Gibson is Walter Black, the CEO of a toy company who is depressed. We are told this through narration by The Beaver himself. Walter seems way beyond depression, into an even lower area of psychological dismay. He has two sons. The youngest, Henry, just loves his dad. His teenage son, Porter (Anton Yelchin), hates Walter, and is collecting a list of things he does similar to his father so that he can work on ridding himself of those things. Walter’s wife is Meredith (Jodie Foster), and in the opening scenes has had enough of Walter’s depression. She kicks him out, reluctantly, where Walter stocks up on booze and tries to kill himself unsuccessfully in a hotel room.

Walter finds a beaver hand puppet in the garbage outside his hotel, and after his suicide attempt goes awry he finds himself communicating with this beaver, which is on his hand and speaking back to him with a Cockney accent. This isn’t going on in Walter’s head; Walter is actually speaking, but as The Beaver. He finds this therapeutic, and returns to his life with a blue index card he gives to everyone explaining that Walter is under the care of The Beaver. Walter has some success with his family (although Porter naturally rejects the idea of The Beaver) and has some fabulous success with his company. Meredith goes with it because she loves Walter, and if this helps then maybe he is getting better. Of course, when the time comes to shed The Beaver and return to some semblance of normalcy, Walter cannot process living without his little furry friend.

If this sounds absurd, well, it kind of is. The notion that Walter would re-enter his life with a beaver puppet attached to his hand is a wild premise that seems hard to accept. But in the world of the film, you accept the idea. That is not to say you don’t grow weary of the idea, which is where the problems begin to arise. Early on, The Beaver is intriguing as Walter seems to be getting progressively better. But about the time Meredith grows tired of the bit, so do we. Walter refuses to surrender the puppet, and he begins to reveal his depression as madness. He is not depressed so much as he is psychologically unstable. The whole endeavor becomes repetitive.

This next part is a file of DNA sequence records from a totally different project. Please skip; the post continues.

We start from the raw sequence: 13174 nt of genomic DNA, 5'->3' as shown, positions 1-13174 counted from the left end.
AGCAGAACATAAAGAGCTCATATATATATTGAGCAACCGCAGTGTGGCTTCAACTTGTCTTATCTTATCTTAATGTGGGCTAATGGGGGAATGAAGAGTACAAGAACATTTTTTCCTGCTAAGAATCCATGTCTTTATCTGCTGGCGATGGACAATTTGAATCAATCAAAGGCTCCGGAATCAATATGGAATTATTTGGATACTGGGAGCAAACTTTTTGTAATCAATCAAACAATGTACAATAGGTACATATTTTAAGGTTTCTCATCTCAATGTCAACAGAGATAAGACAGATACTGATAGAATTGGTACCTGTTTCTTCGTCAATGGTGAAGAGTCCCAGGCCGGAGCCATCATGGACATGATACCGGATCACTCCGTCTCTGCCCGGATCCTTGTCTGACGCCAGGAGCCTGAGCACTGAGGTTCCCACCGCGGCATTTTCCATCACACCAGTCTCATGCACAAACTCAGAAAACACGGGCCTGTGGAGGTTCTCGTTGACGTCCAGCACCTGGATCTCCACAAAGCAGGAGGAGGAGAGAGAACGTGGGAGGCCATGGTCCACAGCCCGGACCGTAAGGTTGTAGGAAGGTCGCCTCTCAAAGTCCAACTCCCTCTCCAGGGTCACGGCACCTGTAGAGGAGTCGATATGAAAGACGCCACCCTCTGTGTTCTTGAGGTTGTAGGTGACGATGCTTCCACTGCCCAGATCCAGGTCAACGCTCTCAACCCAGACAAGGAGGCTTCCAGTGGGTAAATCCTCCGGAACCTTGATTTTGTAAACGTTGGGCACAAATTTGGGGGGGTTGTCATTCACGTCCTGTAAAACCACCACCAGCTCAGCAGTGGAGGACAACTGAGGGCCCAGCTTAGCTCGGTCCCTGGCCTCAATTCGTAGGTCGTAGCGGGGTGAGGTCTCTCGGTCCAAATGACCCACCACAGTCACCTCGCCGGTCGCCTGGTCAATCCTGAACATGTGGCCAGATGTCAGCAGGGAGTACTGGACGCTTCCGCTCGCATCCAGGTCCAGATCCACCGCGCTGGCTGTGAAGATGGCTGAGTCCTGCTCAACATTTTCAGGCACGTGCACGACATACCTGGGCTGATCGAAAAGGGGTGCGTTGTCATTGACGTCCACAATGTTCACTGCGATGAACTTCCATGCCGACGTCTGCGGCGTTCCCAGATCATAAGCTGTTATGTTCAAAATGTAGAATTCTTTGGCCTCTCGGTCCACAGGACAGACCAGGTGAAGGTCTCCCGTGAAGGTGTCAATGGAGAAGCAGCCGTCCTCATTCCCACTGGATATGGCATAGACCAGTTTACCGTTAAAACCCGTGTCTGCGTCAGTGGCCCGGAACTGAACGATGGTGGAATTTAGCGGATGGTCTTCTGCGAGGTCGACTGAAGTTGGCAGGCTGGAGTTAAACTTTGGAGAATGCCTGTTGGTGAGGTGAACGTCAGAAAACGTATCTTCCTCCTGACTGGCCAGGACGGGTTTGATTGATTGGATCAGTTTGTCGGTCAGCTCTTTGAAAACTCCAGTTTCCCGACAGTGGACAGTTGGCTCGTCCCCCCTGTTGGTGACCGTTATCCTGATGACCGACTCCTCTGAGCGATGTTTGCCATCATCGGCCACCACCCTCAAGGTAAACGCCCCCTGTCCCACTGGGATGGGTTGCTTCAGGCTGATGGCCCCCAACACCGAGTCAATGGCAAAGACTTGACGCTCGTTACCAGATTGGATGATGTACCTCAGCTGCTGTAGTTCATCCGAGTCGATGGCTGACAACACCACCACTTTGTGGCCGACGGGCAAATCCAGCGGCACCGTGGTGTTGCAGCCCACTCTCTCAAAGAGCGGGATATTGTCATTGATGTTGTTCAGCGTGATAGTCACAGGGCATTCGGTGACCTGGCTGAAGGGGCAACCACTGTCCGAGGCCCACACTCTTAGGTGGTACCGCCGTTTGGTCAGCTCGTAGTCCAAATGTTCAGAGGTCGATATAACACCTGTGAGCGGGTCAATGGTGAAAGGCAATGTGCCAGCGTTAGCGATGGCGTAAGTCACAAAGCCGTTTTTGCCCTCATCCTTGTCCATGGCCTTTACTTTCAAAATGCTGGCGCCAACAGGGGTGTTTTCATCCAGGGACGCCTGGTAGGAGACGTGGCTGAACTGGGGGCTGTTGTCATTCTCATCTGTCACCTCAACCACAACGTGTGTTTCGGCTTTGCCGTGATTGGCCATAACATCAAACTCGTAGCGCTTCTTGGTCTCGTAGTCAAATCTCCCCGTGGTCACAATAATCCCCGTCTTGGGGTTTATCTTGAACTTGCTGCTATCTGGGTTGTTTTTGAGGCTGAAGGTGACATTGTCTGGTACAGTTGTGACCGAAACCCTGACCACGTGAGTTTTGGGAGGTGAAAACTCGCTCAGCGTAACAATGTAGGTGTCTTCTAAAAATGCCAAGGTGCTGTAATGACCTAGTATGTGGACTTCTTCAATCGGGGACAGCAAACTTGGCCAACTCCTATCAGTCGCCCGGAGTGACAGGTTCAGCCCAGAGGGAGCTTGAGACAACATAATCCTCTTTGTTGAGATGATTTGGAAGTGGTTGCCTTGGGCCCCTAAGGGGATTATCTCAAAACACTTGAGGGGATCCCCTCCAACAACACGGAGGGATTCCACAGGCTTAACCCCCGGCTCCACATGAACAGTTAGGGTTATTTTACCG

I think part of the problem is the disconnect with Walter from the beginning. The Beaver commits a basic sin in storytelling 101; it tells us when it should be showing us. The Beaver tells us Walter is depressed, and tells us the things his depression is doing to his life. Sure, we get glimpses of Walter floating in a pool or falling asleep or crying in his therapist’s office, but they are backed by The Beaver telling us everything in a brief montage. We need more showing. We need a development of Walter’s depression, or perhaps we need to see that moment in his life where he became so desperate. As it is we are just supposed to accept his depression without back story or motivation, which really takes the wind out of the narrative sails before anything ever happens.

Gibson does a great job as Walter, maybe because he has a certain comfort level in playing a man emotionally and psychologically damaged. Foster, who also directed, seems appropriately tense, but never has another gear. Yelchin’s Connor is an interesting teenage character, fighting to not become his father. But there is a subplot involving his flirtation with the valedictorian (Jennifer Lawrence, wasted here) that ultimately goes nowhere and feels like an entirely different film. There are very few interesting ideas in The Beaver, and the picture is undone by a screenplay in too much of a hurry to get to The Beaver and remain there much too long. We could have had less time with the puppet, and maybe more time investing the audience in Walter’s plight.


Sunday, August 21, 2011

Fright Night

FRIGHT NIGHT: Colin Farrell, Anton Yelchin, David Tennant, Imogen Poots (106 min.)